By Alexa Solis
The fluorescent lights of a small, Mexican restaurant flickered as a friend and I ducked in after a long day of classes. Rain tapped on the windows as we waited to order. I stepped forward, clearing my throat.
“Yeah, uh, I’ll have a burrito,” I said, rolling my r’s as I spoke.
My friend, aghast, turned to me and rolled her eyes.
“Why don’t you talk like an American?” she asked.
Needless to say, I was shocked to hear anyone, much less one of my friends, speak to me that way. It was my first experience being shamed for speaking Spanish words in the accent in which the language was intended to be spoken in. How dare I.
As formative as the experience was for me, it is a problem far greater than myself. Latinos across America are constantly hounded for their pronunciation of either their native tongue or the language of their ancestors. On Aug. 31 Vanessa Ruiz, a bilingual anchor for an Arizona news station, defended her pronunciation of Spanish words saying that she, “[pronounces] certain things the way they are supposed to be pronounced.”
This is one of the most recent, public instances of a debate over language discussed on a public stage, but the debate has been fairly common recently, especially with the campaign trail heating up.
In 2008, students in Esmeralda County, Nevada were finally allowed to speak Spanish on the school bus. The change came after the American Civil Liberties Union sent a letter to the school district making clear that students speaking Spanish on the school bus were within their right to free speech.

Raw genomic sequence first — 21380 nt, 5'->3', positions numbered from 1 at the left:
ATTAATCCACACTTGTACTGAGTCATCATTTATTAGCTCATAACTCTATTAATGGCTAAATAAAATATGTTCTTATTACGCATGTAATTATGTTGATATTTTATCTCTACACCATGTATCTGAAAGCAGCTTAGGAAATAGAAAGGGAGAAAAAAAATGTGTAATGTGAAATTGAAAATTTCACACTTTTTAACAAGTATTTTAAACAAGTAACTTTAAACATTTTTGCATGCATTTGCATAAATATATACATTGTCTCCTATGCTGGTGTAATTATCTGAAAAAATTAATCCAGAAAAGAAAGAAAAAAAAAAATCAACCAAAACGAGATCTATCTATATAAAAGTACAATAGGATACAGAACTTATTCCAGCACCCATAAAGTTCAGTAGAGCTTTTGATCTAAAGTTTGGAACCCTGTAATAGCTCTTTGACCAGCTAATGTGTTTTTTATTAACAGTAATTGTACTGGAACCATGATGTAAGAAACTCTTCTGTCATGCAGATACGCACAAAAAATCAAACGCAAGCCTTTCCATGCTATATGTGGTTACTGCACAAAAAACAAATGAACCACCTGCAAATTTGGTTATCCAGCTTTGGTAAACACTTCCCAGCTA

In a country where the Hispanic population makes up a whopping 17.4 percent of the total population (according to the Pew Research Center) it is astounding to think that speaking our native language and celebrating our culture is actively being stifled. Though the country has a spotted past when it comes to the treatment of its immigrant populations, there is no reason why that kind of behavior should continue into today.
Instead of being vilified for celebrating our culture, Latinos in the United States should be able to exercise the right to speak the language of our ancestors without fear of reprimand. This is especially important as more and more Latinos enter the media. Spanish speaking reporters are becoming the face of people everywhere that have faced discrimination for “talking funny.”
I know many Americans want to preserve the integrity of their culture, but what about the integrity of the culture of those that come to America looking for a better life? Donald Trump likes to toss around the phrase, “Let’s make America great again.” What he really means is, let’s continue putting down the very people that do just that.
Indeed, we can make America great again, and we can do that by shirking our prejudices towards those who are different and choose to accept them instead.
It is the tenacious spirit of the immigrants before us that made America great in the first place. Let’s foster a vibrant community where everyone and every language can coexist peacefully. It’s only legal, and it’s only right.